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grenaded my l18 now i want to build an lz22

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so last sat i was on my way to meet some local 510 guys and i pull over to get gas. as i leave i notice it feels like my e- brake is on, i check and nope its off. 2 blocks later my gear shifter starts to rattle. wtf, so i pull up the rubber boot to listen better and something let loose. i pull over and when i pushed my clutch in it vibrates in and out like a half inch and with the clutch in the noise gets way worse. at first i thought i exploded the clutch i put in a few months ago. but after turning the motor over by hand its FUCKED! i pulled over and called for a ride. the noise was BAD. i will pull the motor this weekend and gut it to find the failure


my old 510 had an lz and i have been wanting to build another, so now is my chance!

i have found 2 z22 blocks and am now kinda torn. one is a junkyard short block that needs a rebuild, it was overheated and smoked un known mileage, asking price of $200

the other is a running complete motor a guy pulled out of a wrecked truck with 167000 miles. he says it ran good before he pulled it. 

so being a broke ass i am torn, do i go for the full rebuild and have everything new or do i save a few bucks and just re ring the runner. its also got a bunch of parts that i dont need and can maybe off for a few bucks. 

now obviously i am not rich so i dont want to waste money, but i also dont want to half ass things. so what would you do?

200 short block and full rebuild or 400 runner and possibly re ring it and run the shit out of it?

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I would recommend going for the LZ23.. I did that immediately after my LZ22. I'm way happier. I run 87 octane with more advance and there is no pinging(I had to run premium with alot less advance, and I'd still get pinging sometimes if I didn't ease into the pedal), plus I am able to run a closed chamber head, which is way nicer than the U67. I used D21 Z24 pistons.


Grab the Z22 that needs to be rebuilt. Even if you re-ring the $400 runner, that still means doing a full rebuild(if you're doing it properly).

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it turns the motor over about 1/4 rev and you feel a sudden stop. turn it back and its the same. put a pencil down #4 hole and it doesnt move when you turn the crank. 


You try that with the clutch pedal down? The trans may be pooched.

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I couldn't be happier with my Z20 block, Z22 crank, 86mm piston LZ22 setup. Parts were easy, and there was no modifying the gaskets to match coolant ports for the block to head. With an A87 peanut I run a 9.4:1 on 93 with no issues, and it's tough as nails. 

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  • 2 weeks later...

just a little update

bought the z22 block its now at the machine shop 


and found out what happened to my l18, the fuckin crank snapped in half! right at the #4 piston. when i pulled it out the flywheel moved back and forth like it wanted to fall out. that explains why i felt it in the clutch and tranny.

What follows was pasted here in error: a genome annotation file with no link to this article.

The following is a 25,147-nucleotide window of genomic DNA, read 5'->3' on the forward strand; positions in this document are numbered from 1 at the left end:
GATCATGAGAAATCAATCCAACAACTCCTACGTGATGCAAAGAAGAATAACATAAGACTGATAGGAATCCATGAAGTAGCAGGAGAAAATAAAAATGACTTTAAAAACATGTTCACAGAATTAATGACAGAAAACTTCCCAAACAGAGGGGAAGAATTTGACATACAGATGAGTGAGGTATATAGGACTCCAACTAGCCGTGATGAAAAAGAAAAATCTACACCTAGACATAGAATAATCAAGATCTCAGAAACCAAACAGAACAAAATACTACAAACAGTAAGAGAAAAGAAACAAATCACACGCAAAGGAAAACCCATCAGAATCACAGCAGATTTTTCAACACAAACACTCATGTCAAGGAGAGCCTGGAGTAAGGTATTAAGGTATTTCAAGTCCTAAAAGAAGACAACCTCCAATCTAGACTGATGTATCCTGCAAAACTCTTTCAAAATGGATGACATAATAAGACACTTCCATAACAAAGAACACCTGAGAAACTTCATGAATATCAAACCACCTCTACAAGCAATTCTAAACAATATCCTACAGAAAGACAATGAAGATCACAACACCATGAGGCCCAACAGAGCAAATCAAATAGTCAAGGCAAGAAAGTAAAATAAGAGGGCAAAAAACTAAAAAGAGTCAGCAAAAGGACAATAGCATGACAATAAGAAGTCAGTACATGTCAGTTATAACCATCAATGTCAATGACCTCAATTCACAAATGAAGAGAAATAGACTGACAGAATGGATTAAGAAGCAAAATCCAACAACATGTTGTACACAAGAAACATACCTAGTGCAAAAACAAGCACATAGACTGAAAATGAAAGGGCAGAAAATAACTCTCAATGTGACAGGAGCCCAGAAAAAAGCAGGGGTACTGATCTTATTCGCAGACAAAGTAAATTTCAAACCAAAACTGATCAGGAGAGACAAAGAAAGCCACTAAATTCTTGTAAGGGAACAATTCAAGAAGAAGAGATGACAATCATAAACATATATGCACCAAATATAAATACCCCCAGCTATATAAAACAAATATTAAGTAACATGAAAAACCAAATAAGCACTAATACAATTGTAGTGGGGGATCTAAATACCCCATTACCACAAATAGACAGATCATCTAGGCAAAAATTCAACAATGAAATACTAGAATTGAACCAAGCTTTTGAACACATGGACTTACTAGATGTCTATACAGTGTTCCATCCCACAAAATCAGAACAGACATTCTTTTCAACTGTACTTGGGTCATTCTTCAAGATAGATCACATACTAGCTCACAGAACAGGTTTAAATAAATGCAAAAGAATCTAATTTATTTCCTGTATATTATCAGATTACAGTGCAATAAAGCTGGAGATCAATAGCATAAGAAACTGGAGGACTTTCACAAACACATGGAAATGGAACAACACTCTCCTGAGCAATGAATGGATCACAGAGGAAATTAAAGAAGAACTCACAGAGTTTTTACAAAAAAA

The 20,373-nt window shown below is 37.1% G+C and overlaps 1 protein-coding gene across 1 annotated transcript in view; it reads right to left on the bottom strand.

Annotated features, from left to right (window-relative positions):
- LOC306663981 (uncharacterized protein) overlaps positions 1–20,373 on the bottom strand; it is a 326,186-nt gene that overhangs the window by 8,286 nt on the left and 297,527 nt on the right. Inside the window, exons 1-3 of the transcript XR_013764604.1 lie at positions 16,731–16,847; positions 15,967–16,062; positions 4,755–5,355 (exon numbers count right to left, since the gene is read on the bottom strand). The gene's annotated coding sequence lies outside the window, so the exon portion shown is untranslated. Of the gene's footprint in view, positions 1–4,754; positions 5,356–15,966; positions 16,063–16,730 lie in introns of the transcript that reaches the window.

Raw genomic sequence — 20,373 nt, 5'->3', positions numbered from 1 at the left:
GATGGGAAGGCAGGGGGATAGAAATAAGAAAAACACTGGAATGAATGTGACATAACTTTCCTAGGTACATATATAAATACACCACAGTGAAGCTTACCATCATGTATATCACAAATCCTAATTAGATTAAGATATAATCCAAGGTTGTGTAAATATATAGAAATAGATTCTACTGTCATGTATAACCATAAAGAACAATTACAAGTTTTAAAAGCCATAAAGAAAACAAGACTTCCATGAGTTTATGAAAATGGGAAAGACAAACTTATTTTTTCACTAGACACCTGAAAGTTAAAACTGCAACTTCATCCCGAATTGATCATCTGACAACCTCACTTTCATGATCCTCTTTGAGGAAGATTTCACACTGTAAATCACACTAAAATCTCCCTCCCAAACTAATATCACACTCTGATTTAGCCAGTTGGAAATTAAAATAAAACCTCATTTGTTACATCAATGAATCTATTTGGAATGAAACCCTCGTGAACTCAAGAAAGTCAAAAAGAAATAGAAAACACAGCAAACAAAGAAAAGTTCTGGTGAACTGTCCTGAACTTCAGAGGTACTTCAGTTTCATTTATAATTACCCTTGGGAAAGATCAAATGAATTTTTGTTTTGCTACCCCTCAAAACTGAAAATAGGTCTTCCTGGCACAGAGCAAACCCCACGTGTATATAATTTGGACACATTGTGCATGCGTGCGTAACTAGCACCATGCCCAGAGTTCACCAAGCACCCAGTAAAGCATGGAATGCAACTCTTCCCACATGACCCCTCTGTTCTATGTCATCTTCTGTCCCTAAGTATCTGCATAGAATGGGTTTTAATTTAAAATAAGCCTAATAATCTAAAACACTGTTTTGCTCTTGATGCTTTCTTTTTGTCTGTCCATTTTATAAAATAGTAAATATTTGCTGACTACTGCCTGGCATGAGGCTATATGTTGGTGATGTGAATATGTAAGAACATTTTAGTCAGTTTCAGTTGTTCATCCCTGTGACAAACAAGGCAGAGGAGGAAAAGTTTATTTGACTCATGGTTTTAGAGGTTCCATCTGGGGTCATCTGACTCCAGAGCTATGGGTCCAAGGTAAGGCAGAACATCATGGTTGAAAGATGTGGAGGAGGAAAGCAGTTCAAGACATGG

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ok picked up the block from the machine shop today. i had them bore it .030 over, polish the crank, install arp bolts and re condition the rods, and re surface the flywheel. currently waiting on the bearings and gasket set to arrive then i can start assembling the bottom end.

all i had time to do today was paint the block. i am on the fence with going for a new ka oil pump or picking one up from a junk yard. everything else is new so i dont want to go cheap on an oil pump but i saw a couple last time i was at the yard that looked pretty decent, and i am a broke bastard so...


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Its hard to think that was the result of HP. 


When you get it out, carefully look at the fracture surface.


I'm guessing a crack initiated and propagated from vibratory stress - probably a poorly effective harmonic balancer.


The crack will slowly spread until the section becomes so small it finally fails in ultimate.


Now here is the cool part, the propagating portion takes many cycles to spread which means there is relative motion between the crack surfaces which polish that portion of the crack.


A purely ultimate failure results in a complete jagged fracture surface.


I broke an axle  where it looked like you cut it on a band saw.  A crack initiated and then slowly propagated across 90% of the axle cross-section until it finally had an ultimate brake.  The jagged surface associated with the ultimate failure was a very small portion of the cross-section.  In fact, it was such a small percentage, it was not obviously visible.


Look carefully in the fillets and intersection between the oil holes and bearing surface.

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I revved the crap out of a tired L16 for 5-6 years, it never broke.  I finally had to pull it, couldn't destroy it, must have had a billion miles on it.  I have no idea what kind of abuse you would have to do to a L motor to get the crank to break or even throw a rod.  They seem indestructible to me.

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